Long Live Containerization!
Slim.AI is expanding the security capabilities in its namesake container deployment platform and making it simpler to discover vulnerabilities in containers. In addition, Slim.AI is extending the platform’s ability to harden containers before they are deployed in a production environment.
Slim.AI adds a Multi-Scanner Vulnerability Reporting feature that enables IT teams to discover vulnerabilities using multiple container scanning tools.
Slim.AI CEO John Amaral says that capability is critical because it’s become apparent that not every container scanning engine discovers the same vulnerabilities. As a result, many organizations are now employing multiple container scanning engines to discover container vulnerabilities, he notes.
Collectively, in a single workflow, IT teams can slim down containers by removing unnecessary components. Doing so reduces the overall size of the attack surface; IT teams then scan the containers again to document the volume of threats that have been removed. That documentation capability is critical for any third party that may need to run those containers as part of a larger application running on a platform they manage, Amaral notes.
Slim.AI launched its namesake platform earlier this year. The platform makes use of machine learning algorithms to resize and optimize containers before they are deployed in a production environment using an open source DockerSlim tool the company created. Many of the containers that developers attempt to deploy in a production environment are larger than they need to be either because unnecessary code has been encapsulated or the code is inefficiently organized.
The company provides a software-as-a-service (SaaS) platform to host an instance of DockerSlim on the Amazon Web Services (AWS) cloud to enable DevOps teams to streamline container application development and deployment. As part of that goal, Slim.AI has been integrating its platform with a range of continuous integration/continuous delivery (CI/CD) platforms and container registries to make it easier to incorporate within existing DevOps workflows. The Slim.AI platform also automatically replaces containers that have known vulnerability issues as part of an effort to advance the adoption of DevSecOps best practices that shift more responsibility for application security toward application developers, says Amaral.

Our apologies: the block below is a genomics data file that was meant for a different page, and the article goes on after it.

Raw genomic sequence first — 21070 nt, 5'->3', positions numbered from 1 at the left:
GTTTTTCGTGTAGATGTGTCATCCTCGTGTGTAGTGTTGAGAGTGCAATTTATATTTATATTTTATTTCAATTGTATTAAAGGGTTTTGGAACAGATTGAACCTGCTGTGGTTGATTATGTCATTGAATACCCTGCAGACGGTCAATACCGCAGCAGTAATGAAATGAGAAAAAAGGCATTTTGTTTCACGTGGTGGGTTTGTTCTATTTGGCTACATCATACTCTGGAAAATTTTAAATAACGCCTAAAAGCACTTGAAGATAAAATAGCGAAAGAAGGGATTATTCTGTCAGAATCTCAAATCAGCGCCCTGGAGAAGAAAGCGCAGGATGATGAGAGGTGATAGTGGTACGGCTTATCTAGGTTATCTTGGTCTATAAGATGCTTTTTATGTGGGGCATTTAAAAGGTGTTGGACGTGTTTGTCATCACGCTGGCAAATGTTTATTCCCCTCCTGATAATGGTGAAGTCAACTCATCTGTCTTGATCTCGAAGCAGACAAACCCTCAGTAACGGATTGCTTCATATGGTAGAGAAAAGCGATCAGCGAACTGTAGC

In theory, container applications should be more secure than legacy monolithic applications because it is easier to rip and replace containers than it is to patch an entire monolithic application. Slim.AI, however, is making a case for a platform that prevents insecure containers from being deployed in a production environment in the first place as part of an effort to improve container security posture.
It’s not clear how quickly AI will be applied to automate DevSecOps workflows. However, organizations that embrace DevOps are typically committed to ruthlessly automating IT to the fullest extent possible—and cybersecurity workflows should be no exception. The real challenge is gaining enough confidence in those AI platforms to trust the recommendations and actions being taken. At this point, however, it’s not a question of whether AI will be applied to DevSecOps workflows as much as it is to what degree, as DevOps teams continue to discover where manual processes end and machine-augemented ones begin.
Mike Vizard is a seasoned IT journalist with over 25 years of experience. He also contributed to IT Business Edge, Channel Insider, Baseline and a variety of other IT titles. Previously, Vizard was the editorial director for Ziff-Davis Enterprise as well as Editor-in-Chief for CRN and InfoWorld.
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Long Live Containerization!